Typically, windscreens are made of either float, laminated or tempered glass (or a synthetic material like polycarbonate). In the bond line area, the windscreen will coated with an opaque black material (known as a frit) which is applied during manufacture. This frit – or silkprint – is usually a specific ceramic paint and provides a suitable substrate which improves adhesion, protects the adhesive from being damaged by UV radiation, and generally provides an aesthetically-pleasing finish.

The Windscreen Chip they Didn’t Repair

 

 

Could Not, Did Not, or Would Not Repair?

Shortly after this (pictured) windscreen was hit by a stone, the car owner called his insurance company to arrange for the damage to be repaired. His inbound call was subsequently diverted to his insurer’s nominated repairer via the automated switchboard. An appointment was agreed, and he was happy in the knowledge that, in the circumstances, he did all that he could to reduce the risk of any further damage which, could potentially have resulted in a new windscreen. After all, he was now in the hands of an ‘approved repairer’, and they know what they’re doing, right?

Before attempting a repair, a technician will carry out a visual inspection of the damage. There are a number of things he (or she) will be looking for, to ascertain if the damage falls within a repair criteria (based primarily on the type of damage; its size and often position on the windscreen).  The technician is making an assessment on behalf of the insurance company (or the customer, if it is not an insured loss). This appraisal places a responsibility on the repairer to make a fair judgment based on practicality of repair, safety implications (in terms of driver vision) as well as fiscal reasons (repairing a chip is a fraction of the cost of replacing). In this case, an assessment was made on this damage:

To repair, or not to repair...

Windscreen Stonechip Repairable Size

The diagnosis of this damage was a recommendation to replace the windscreen. In terms of permissible – or repairable – damage, this is where things got confusing (for the policyholder). According to his insurance company’s recommended repairer’s website, the upper (size) limit for repair is a £2 coin (28.4mm). This falls short (by comparison) of the 40mm limit set by the British Standards guidelines; the damage clearly falls well below both limits. A five pence piece measures 18mm diameter. When holding up a 5p coin next to it, the damage appears to be smaller, still.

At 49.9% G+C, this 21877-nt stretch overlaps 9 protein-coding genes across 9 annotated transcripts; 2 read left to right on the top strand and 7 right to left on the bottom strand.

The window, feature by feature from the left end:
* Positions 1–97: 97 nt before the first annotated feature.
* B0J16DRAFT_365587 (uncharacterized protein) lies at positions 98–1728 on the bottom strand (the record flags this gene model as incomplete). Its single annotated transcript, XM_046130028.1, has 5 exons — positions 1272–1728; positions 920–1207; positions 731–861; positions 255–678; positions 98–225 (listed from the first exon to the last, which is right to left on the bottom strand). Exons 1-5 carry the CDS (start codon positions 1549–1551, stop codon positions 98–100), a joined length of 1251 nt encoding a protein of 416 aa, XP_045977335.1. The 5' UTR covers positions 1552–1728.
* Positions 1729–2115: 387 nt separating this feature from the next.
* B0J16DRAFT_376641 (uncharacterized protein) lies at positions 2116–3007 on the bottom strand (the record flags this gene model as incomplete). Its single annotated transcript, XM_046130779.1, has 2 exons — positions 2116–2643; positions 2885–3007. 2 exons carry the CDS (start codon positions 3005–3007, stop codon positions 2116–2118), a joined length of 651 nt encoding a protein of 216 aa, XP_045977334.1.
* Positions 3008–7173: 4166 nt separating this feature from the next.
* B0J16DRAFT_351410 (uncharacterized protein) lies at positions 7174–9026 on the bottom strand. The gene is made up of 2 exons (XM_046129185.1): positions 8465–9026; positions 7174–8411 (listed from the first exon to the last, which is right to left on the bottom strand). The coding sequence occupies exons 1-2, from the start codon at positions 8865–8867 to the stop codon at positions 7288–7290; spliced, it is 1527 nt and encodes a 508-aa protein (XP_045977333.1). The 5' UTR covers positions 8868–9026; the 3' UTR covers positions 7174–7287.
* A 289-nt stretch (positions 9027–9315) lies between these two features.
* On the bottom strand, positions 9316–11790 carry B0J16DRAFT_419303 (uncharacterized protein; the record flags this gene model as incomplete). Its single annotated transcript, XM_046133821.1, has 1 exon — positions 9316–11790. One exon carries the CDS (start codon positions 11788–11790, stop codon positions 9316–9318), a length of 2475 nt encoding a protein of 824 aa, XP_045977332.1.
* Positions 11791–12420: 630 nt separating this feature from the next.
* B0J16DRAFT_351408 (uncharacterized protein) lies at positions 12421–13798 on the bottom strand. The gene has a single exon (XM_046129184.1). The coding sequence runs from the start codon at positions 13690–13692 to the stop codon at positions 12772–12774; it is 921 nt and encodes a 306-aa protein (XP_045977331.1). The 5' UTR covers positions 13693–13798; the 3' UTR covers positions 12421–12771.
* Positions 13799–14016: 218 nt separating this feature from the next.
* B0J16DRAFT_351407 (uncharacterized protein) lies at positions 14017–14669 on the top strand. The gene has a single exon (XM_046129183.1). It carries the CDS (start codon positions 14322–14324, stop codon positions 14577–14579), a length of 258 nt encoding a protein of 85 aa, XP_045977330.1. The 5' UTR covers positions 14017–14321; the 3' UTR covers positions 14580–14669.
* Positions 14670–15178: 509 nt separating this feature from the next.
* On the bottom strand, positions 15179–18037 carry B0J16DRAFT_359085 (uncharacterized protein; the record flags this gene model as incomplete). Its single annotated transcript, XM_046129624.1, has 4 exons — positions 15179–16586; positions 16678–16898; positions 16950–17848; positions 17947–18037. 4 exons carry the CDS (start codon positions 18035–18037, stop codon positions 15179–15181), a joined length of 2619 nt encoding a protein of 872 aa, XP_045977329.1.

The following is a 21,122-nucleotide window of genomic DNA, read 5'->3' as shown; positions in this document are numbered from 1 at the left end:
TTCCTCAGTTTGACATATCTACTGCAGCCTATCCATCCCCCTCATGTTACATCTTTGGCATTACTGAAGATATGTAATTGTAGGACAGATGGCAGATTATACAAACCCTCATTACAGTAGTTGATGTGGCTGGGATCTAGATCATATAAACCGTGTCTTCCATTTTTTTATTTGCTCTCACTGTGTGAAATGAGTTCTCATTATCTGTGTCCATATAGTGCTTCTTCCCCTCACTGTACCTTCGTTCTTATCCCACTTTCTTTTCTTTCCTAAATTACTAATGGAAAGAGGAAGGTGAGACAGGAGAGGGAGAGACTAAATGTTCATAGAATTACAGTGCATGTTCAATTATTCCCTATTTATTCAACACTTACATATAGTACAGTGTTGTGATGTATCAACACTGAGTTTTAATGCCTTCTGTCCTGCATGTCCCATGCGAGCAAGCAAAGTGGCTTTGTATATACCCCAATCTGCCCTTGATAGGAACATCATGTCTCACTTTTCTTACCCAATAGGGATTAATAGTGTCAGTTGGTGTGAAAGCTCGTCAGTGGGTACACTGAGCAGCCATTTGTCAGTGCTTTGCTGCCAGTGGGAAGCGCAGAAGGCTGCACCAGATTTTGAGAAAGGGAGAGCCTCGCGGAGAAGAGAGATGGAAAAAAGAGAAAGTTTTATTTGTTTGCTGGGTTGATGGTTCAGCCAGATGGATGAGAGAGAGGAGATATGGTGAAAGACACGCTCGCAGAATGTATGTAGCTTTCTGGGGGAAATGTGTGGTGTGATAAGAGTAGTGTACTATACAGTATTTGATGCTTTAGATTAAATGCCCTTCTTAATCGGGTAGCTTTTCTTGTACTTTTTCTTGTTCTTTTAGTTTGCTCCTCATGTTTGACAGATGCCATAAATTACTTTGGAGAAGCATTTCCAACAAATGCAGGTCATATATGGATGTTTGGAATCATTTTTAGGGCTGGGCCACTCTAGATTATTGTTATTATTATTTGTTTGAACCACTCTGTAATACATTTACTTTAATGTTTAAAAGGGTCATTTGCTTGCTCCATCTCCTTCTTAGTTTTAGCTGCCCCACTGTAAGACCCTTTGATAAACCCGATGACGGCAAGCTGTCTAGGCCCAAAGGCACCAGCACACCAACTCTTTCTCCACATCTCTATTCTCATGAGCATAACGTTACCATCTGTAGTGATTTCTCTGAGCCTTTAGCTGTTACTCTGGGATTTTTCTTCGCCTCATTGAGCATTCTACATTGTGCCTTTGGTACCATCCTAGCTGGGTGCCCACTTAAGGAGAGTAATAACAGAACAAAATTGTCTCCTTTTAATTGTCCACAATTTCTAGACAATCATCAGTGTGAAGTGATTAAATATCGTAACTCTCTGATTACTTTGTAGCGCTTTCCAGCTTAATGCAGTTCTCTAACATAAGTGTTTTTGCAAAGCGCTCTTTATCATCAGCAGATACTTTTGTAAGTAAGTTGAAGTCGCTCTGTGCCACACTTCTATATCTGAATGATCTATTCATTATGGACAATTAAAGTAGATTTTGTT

According to British Standards, Zone C (the wiper swept area on the passenger side of the vehicle, and where the damage in this example was)  permits damage of up to 25mm to be repaired. Referring to the insurance approved repairer’s notes,  there is no minimum or maximum size specified for this particular area (only an indication that the damage must be contained within a 30mm perimeter (from the edge of the whole windscreen).

What was wrong with this stonechip, and why did they condemn the windscreen? The policyholder was told the damage could not be repaired due to ‘multi damage’. Closer inspection does show a second impact mark within close proximity of the initial damage. But the repairer offers no indication, no warning, no notes on “multi damage” to suggest a repair would not be possible before he got to them. The policyholder also commented that he felt a little pressured into agreeing to a new screen because of the advice he was given. Only his confusion at why such small damage would render his windscreen a write-off prevented him from authorising a huge expense being invoiced to his insurance company.